'I missed how easy my life was'

Marketeer Marina Milic, 36, moved back to Serbia for seven months in 2015.

“I had no intention of coming back when I left. I had been working so hard in the Abu Dhabi hospitality industry for many years and I felt like I needed a break. However, much of the world was going into recession and it was very, very difficult to get work in Europe. I was desperate, and doing interviews for jobs I would never normally have considered.

“I didn’t apply anywhere in Abu Dhabi, but destiny clearly had different plans for me. A couple of people reached out with opportunities, and I realised I needed to come back. I missed Abu Dhabi deeply, and how easy my old life was. Although the second time round kind of felt like restarting, it was still like coming back home. Abu Dhabi has a special place in my heart and I’ve been here almost 13 years. I can't imagine would have happened if I left permanently because it’s such a big part of who I am. I’ve built my career here, and I’ve forged friendships that I know will last forever.”

'In Abu Dhabi, you are rewarded for the effort you put in'

Egyptian Ahmed Salah grew up in Abu Dhabi. The 32 year-old moved to Cairo for university and then came back after graduating.

“I went back to Cairo to go to university between 2008 and 2014. It was during the Egyptian revolution, and we faced so many disruptions to our studying and throughout the whole country. It wasn’t a pleasant experience for me. Egypt has a whole different mindset and system, and so I wanted to move back to Abu Dhabi as soon as I graduated. But then my dad retired and my parents moved back home too. I still remember him saying: “Forget about going back to Abu Dhabi. We're all going to stay together in Egypt”. I was so depressed, my grades went from straight As to Fs. I felt like I lost my purpose and couldn’t reach my goal of going home.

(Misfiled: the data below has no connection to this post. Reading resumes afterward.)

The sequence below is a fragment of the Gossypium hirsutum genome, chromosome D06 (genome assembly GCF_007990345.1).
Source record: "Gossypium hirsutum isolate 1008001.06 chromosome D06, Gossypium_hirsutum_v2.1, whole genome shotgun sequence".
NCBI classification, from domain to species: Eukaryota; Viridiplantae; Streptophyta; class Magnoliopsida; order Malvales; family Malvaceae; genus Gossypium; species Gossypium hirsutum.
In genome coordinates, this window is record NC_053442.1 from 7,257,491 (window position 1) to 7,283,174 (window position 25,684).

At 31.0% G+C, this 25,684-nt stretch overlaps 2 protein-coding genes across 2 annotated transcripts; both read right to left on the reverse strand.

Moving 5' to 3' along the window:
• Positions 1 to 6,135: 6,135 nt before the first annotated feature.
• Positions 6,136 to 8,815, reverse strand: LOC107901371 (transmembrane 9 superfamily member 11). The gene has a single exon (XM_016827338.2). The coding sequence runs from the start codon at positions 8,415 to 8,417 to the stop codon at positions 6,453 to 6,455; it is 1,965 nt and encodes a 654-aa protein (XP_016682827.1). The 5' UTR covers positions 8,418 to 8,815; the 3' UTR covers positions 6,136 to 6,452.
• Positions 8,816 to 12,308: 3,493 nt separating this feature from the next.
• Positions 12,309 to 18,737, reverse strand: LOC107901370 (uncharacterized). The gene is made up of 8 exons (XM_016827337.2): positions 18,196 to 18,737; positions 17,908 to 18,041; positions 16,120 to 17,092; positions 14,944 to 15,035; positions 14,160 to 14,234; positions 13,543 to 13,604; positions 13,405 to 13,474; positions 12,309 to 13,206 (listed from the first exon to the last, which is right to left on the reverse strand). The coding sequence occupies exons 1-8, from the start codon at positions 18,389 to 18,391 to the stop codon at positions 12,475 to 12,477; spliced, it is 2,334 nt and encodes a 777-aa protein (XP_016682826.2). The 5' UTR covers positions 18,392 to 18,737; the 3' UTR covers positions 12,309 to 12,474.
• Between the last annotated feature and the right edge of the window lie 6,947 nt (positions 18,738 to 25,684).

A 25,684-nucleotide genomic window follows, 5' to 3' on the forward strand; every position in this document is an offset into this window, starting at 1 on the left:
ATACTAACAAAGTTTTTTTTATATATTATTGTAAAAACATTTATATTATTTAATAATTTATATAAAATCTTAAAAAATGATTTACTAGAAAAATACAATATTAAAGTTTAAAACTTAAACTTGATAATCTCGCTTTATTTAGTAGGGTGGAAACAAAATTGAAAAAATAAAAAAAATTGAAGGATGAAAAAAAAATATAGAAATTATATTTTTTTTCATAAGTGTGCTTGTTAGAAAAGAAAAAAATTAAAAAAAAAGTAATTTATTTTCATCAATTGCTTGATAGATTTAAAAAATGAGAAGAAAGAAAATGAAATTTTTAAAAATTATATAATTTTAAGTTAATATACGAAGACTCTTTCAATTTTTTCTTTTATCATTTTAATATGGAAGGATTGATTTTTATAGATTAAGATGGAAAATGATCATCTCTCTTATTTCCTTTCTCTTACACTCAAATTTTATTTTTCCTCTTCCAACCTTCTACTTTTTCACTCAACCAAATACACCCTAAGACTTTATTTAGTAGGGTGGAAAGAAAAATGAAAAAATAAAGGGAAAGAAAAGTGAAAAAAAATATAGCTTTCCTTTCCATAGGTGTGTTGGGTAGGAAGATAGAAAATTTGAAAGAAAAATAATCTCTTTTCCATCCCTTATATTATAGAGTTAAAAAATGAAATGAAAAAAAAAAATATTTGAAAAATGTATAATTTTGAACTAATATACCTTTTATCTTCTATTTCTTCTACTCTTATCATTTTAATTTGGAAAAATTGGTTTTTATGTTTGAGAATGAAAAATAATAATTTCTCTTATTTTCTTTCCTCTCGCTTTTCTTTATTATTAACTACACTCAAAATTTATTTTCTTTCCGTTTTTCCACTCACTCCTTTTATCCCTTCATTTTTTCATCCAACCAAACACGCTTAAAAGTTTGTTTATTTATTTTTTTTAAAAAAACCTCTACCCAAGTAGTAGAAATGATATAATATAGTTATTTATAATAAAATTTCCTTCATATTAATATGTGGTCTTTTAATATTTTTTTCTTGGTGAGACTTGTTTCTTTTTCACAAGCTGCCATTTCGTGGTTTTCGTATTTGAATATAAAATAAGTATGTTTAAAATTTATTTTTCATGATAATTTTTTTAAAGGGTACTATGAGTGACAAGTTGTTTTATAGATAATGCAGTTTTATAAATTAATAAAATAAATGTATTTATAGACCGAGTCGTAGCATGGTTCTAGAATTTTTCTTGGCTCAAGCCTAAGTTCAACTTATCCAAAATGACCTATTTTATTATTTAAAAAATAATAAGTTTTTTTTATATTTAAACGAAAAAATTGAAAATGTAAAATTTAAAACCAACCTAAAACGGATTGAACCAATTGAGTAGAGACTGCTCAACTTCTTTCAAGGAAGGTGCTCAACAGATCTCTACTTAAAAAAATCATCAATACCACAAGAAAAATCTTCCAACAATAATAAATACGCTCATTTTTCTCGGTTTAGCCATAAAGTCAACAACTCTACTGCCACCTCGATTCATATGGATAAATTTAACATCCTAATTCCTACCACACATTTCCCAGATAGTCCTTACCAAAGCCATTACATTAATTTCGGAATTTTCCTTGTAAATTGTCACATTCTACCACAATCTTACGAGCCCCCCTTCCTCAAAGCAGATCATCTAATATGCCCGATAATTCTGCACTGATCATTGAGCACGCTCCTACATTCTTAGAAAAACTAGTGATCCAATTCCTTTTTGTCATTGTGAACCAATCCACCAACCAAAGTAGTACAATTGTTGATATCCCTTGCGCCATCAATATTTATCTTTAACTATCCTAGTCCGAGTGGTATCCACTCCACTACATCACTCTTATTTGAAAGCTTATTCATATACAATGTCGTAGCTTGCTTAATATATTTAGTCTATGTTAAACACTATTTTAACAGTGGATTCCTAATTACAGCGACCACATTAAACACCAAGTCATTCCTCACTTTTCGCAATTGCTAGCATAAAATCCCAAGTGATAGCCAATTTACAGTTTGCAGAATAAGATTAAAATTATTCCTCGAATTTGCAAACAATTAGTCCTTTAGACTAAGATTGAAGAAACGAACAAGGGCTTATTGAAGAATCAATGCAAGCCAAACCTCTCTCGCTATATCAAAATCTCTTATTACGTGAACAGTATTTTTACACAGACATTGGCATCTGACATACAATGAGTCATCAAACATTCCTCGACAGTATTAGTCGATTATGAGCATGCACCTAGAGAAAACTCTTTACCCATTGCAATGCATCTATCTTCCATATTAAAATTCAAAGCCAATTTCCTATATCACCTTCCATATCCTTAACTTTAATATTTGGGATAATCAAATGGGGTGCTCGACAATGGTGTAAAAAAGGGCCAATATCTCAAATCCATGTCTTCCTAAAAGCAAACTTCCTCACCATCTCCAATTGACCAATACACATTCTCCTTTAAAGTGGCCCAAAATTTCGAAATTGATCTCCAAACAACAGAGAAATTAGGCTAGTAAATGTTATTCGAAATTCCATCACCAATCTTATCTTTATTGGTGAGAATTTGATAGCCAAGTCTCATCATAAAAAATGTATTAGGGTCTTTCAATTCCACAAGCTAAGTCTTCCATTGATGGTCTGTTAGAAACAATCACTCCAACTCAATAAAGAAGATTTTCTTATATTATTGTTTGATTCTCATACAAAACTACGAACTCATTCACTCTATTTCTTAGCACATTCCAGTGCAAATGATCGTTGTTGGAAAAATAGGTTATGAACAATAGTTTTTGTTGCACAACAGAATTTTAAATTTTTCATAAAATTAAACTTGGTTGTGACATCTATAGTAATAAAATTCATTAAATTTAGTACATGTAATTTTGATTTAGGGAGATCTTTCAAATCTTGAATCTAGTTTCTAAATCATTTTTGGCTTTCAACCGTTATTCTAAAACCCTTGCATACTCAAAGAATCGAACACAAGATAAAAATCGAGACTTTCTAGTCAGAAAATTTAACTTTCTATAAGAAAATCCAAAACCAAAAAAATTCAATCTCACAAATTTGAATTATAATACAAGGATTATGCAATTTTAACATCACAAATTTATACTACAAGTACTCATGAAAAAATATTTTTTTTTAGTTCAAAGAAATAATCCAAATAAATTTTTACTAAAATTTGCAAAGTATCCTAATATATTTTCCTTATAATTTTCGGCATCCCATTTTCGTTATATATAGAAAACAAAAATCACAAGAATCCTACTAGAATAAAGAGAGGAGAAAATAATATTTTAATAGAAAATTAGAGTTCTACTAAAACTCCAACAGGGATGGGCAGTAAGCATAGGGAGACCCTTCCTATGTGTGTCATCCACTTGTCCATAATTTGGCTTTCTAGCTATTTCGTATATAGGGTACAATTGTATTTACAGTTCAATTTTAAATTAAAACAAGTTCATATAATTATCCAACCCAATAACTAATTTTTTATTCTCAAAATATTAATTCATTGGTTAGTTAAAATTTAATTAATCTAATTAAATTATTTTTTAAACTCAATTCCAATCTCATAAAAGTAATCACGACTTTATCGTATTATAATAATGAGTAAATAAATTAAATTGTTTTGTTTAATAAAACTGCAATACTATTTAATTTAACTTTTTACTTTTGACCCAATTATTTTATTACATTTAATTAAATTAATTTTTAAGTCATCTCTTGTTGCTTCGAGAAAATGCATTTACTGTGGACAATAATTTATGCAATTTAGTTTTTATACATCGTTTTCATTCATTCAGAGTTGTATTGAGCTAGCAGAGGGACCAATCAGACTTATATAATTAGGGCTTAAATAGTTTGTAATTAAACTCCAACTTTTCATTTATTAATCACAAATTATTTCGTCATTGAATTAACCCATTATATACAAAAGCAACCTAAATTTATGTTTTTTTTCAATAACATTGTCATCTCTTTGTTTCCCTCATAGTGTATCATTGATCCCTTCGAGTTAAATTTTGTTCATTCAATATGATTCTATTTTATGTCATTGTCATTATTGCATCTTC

“After graduating with my engineering degree, I tried to look for a job in Egypt but it was very hard. The salaries were so much lower. In Egypt, it feels like you must give so much to get very little back, but in Abu Dhabi you are rewarded for the efforts you put in. Abu Dhabi is my hometown. I’m used to the safety, the cleanliness, and the clear systems. Things are much simpler here. I’m now working for Adnoc and Abu Dhabi has helped me fulfil my career goals.”

According to a report from the United Nations, the population of Abu Dhabi has boomed by massive 84,000 since 2020.

Currently standing at 1.567 million, the Abu Dhabi Vision 2030 economic plan predicts that it will rise to over three million by 2030.

Just as many new residents are drawn to Abu Dhabi for the job opportunities, sunshine and tax-free wages, long-term residents return because of the city's safety, high quality of life and its diverse and caring community.

No matter where you are from, whether it’s Europe, Asia, America or beyond, the UAE capital is a place that very quickly feels like home.

Even compared to New York, Paris and the most famous capital cities on the planet, it still draws people back. The fact is, once you have experienced the easy, multicultural and welcoming lifestyle of Abu Dhabi, nowhere else feels quite right.

It’s a place that is very, very hard to leave, and I feel so lucky to call it my city.